Functionality, Security And Style: Add Exterior Shutters To Your Home

One of our favorite types of project is the weekend project. In just a couple of days, you can feel that rush of productivity and accomplishment after surveying a completed project that improves your home–and maybe even your lifestyle.
Eager to tackle your next weekend project? We’ve got just the thing. Adding exterior shutters to your home not only transforms the look of your home’s exterior, but because they can easily swing shut over your windows, they’ll boost your home’s security. And as This Old House points out in their installation tutorial, shutters can help protect windows against strong storm winds.
First things first: you’ll need to purchase shutters. Most are custom made, so you’ll provide measurements to your vendor. According to TOH, they can range in cost from $350 to $700 per window, depending on the style, material and other factors. If your budget is a concern, try installing shutters on your home’s most visible windows; then you can add other shutters at a later date.

If you’re installing functional shutters (as opposed to decorative shutters, which won’t swing shut over your windows), they’ll attach to the window trim. A pivoting metal tieback will hold them in place when they’re open.
One of the most important–and most frequently botched–shutter positioning tips is that the shutters fit inside the casing. When they’re closed, you’ll only have a 1/4-inch gap (or smaller) on all sides of the shutters, which means your margin for error is tiny. If you hang shutters outside the casing, they won’t shut properly.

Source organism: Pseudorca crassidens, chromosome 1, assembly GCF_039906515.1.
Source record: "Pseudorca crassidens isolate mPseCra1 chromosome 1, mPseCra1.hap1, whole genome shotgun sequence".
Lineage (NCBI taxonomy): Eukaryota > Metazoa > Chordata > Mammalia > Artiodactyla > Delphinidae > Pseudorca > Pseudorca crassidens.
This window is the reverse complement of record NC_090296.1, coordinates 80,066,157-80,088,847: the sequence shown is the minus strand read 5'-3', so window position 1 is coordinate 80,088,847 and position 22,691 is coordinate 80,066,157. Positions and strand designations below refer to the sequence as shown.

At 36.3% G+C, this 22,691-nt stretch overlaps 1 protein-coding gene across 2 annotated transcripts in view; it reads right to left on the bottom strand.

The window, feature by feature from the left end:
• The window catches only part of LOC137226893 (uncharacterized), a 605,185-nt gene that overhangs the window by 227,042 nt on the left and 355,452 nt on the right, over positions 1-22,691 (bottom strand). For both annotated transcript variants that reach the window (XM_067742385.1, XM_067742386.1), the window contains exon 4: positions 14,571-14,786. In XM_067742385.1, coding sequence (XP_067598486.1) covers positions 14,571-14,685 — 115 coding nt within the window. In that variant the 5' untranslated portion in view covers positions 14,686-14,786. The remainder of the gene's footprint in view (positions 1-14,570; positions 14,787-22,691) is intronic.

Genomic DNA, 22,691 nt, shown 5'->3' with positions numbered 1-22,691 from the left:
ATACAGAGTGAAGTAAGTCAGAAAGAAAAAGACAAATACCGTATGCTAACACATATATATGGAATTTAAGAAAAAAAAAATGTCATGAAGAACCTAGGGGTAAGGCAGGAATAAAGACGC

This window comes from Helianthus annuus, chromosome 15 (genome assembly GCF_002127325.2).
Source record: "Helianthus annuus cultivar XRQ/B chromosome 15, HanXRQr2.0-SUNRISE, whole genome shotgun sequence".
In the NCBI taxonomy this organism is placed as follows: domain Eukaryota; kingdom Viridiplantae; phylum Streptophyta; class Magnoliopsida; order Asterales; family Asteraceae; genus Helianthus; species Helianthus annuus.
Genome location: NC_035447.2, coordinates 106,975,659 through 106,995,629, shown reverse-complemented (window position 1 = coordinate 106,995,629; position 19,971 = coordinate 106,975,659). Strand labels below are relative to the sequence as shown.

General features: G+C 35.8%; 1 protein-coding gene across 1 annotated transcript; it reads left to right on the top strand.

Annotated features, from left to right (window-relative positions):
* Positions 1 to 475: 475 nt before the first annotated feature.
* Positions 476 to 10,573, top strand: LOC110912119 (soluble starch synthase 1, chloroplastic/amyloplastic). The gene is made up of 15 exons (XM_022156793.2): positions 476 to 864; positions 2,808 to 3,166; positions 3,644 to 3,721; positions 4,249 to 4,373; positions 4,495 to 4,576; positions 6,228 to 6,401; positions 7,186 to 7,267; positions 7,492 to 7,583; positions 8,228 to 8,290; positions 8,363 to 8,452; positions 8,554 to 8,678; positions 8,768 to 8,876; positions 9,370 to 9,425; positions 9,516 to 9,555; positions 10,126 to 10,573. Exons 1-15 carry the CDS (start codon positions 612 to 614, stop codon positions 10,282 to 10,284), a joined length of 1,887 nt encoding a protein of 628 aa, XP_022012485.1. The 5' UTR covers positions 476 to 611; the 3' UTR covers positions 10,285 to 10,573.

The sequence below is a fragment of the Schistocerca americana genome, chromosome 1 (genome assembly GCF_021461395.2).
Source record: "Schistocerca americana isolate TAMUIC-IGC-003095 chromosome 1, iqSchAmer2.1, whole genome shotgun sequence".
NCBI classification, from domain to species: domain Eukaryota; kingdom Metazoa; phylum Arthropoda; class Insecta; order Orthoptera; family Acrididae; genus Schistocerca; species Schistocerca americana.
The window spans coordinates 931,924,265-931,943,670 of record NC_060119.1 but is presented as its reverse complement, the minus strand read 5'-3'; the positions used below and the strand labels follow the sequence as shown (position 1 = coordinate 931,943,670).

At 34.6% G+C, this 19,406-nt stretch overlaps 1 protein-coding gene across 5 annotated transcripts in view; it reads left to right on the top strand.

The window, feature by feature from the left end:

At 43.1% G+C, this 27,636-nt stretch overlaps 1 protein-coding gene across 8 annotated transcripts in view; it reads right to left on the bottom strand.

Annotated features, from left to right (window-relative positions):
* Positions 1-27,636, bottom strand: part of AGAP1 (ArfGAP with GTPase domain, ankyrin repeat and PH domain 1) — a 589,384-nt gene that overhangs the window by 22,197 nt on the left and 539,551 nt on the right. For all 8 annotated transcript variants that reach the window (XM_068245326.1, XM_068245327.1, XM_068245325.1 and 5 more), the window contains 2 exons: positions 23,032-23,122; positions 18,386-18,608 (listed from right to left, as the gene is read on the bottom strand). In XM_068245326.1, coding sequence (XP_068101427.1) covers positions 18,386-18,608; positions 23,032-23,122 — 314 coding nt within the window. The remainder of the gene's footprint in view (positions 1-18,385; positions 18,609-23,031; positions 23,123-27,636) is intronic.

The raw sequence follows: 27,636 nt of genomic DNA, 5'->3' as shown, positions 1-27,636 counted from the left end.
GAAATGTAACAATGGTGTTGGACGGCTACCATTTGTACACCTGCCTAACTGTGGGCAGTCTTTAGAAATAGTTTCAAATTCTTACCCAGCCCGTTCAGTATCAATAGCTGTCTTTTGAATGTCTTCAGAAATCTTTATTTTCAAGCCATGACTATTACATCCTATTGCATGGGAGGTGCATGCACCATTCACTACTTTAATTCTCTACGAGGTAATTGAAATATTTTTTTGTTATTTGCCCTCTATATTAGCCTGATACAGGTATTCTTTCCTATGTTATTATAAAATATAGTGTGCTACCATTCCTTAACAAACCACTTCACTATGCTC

When you’re tackling shutter installation, TOH advises that you give yourself a day to get the shutters and windows prepped. Paint your shutters in a bright color (or any hue that works with your home’s exterior) and add a pop of style to your home. You’ll also want to clean the windows, remove old shutters if applicable and make sure you have enough installation hardware.
After that, you’re ready to install the hinges, a process that may take some trial and error so that the shutters are positioned correctly. This will get easier as you continue to install the shutters, so keep going! Hinge plates are affixed by the window, and hinges will be installed on the shutters. Then you’ll mount the shutter dogs, attach the locking hardware and attach the copper capping. And voila–new shutters!
Do you have shutters on your house? If so, did you install them? If not, would you consider a DIY shutter installation? We’re all ears!

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